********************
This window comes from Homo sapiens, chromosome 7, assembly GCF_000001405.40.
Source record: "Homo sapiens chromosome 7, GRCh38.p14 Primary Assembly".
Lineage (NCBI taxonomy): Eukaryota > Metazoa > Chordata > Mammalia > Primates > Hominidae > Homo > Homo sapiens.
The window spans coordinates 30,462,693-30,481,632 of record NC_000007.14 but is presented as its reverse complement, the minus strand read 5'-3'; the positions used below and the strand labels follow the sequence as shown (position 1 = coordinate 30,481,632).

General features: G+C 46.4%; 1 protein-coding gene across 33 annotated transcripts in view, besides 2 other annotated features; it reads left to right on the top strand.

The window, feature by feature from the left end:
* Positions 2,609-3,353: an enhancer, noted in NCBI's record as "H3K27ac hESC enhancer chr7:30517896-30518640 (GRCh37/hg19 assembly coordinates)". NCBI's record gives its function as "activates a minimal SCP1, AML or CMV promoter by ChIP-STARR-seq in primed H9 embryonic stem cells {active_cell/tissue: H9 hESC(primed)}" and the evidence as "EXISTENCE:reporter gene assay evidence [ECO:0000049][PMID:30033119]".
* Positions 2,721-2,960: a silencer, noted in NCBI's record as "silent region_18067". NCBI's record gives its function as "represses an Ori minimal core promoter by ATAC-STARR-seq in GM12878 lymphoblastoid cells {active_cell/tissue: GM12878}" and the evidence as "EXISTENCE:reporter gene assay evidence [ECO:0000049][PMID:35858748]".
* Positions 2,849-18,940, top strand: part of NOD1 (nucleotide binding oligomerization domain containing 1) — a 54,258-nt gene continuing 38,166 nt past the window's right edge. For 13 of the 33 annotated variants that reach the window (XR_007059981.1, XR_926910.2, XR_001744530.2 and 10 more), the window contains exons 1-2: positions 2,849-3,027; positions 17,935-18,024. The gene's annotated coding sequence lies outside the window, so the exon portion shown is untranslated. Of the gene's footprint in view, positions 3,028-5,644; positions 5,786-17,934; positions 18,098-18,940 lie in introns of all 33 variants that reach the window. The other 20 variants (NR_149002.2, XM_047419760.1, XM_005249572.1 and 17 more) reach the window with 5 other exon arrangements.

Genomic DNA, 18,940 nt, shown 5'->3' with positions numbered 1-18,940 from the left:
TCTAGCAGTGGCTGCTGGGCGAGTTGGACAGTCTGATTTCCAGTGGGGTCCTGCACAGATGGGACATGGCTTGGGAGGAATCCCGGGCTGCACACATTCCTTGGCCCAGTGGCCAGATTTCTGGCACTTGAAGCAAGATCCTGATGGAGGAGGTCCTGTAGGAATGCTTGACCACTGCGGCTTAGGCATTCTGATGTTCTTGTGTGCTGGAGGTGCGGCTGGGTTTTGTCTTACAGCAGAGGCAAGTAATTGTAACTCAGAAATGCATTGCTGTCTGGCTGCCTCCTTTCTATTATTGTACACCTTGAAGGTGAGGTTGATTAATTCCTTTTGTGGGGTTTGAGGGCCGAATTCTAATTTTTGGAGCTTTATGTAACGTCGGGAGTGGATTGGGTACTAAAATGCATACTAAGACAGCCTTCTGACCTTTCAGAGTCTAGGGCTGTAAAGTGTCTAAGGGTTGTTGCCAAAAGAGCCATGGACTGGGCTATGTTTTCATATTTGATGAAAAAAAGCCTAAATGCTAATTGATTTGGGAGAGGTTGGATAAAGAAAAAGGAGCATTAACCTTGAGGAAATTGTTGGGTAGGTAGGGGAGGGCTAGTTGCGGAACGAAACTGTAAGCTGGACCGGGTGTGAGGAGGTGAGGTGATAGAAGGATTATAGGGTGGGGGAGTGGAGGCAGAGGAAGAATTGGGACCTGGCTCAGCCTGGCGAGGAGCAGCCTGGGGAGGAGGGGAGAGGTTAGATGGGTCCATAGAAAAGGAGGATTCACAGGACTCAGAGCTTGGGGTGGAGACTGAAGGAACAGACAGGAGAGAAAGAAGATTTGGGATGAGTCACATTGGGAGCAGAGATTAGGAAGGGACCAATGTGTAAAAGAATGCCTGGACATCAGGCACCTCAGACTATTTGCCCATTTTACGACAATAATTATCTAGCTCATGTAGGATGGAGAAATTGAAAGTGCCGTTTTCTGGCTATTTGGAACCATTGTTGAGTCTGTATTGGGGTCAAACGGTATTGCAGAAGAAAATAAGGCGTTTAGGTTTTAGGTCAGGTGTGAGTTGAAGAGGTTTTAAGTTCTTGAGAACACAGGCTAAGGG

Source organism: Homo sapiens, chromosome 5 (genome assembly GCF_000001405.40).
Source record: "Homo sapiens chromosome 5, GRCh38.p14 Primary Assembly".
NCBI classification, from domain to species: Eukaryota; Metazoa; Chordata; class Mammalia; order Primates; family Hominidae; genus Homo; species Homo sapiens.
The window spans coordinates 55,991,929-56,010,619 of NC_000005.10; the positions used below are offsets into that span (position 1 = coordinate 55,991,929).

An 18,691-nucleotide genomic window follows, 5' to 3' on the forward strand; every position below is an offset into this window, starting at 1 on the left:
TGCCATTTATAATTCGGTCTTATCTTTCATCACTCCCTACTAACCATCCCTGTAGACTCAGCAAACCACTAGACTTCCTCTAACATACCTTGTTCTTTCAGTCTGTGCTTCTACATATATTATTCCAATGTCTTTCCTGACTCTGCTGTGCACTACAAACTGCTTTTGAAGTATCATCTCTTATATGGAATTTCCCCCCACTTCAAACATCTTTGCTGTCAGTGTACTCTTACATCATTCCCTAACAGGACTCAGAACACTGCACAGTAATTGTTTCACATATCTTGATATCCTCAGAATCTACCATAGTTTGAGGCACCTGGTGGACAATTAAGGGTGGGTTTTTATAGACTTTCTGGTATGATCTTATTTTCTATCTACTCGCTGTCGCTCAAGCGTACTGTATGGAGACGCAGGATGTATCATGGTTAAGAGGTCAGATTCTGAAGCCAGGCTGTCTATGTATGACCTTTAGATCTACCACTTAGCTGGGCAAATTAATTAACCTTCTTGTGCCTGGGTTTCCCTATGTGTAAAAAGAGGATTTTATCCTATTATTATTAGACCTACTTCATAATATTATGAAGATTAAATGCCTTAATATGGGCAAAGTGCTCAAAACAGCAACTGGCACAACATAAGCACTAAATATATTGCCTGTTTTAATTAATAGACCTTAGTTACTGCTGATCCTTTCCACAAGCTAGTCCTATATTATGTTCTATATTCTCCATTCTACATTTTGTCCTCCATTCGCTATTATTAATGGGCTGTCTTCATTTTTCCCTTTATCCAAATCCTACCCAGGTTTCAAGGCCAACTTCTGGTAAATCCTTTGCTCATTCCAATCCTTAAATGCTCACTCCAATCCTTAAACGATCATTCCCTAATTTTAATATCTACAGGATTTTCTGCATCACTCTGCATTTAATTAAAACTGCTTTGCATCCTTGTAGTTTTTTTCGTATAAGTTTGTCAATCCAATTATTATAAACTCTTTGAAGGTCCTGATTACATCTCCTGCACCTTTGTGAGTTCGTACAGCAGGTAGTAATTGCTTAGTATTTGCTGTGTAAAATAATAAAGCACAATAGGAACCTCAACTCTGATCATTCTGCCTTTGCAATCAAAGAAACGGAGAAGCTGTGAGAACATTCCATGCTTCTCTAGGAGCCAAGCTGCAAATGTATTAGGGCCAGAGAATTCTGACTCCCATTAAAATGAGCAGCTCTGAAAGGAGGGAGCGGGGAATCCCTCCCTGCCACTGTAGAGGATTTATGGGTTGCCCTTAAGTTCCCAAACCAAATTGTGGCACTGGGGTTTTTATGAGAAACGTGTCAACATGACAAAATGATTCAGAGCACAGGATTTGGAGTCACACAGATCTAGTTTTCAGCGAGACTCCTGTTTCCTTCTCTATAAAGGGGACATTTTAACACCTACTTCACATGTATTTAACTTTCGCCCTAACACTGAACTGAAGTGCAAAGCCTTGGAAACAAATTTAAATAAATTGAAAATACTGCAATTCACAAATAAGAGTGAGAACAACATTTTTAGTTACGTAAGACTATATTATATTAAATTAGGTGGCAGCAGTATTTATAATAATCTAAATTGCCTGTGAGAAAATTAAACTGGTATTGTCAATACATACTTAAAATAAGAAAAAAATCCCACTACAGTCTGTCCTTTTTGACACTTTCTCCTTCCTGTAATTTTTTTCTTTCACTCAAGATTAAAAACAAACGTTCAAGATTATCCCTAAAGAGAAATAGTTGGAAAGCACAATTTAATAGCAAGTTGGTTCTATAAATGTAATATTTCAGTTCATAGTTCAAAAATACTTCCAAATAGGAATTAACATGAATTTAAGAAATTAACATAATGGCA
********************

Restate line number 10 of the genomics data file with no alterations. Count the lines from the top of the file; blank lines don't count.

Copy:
Genomic DNA, 18,940 nt, shown 5'->3' with positions numbered 1-18,940 from the left: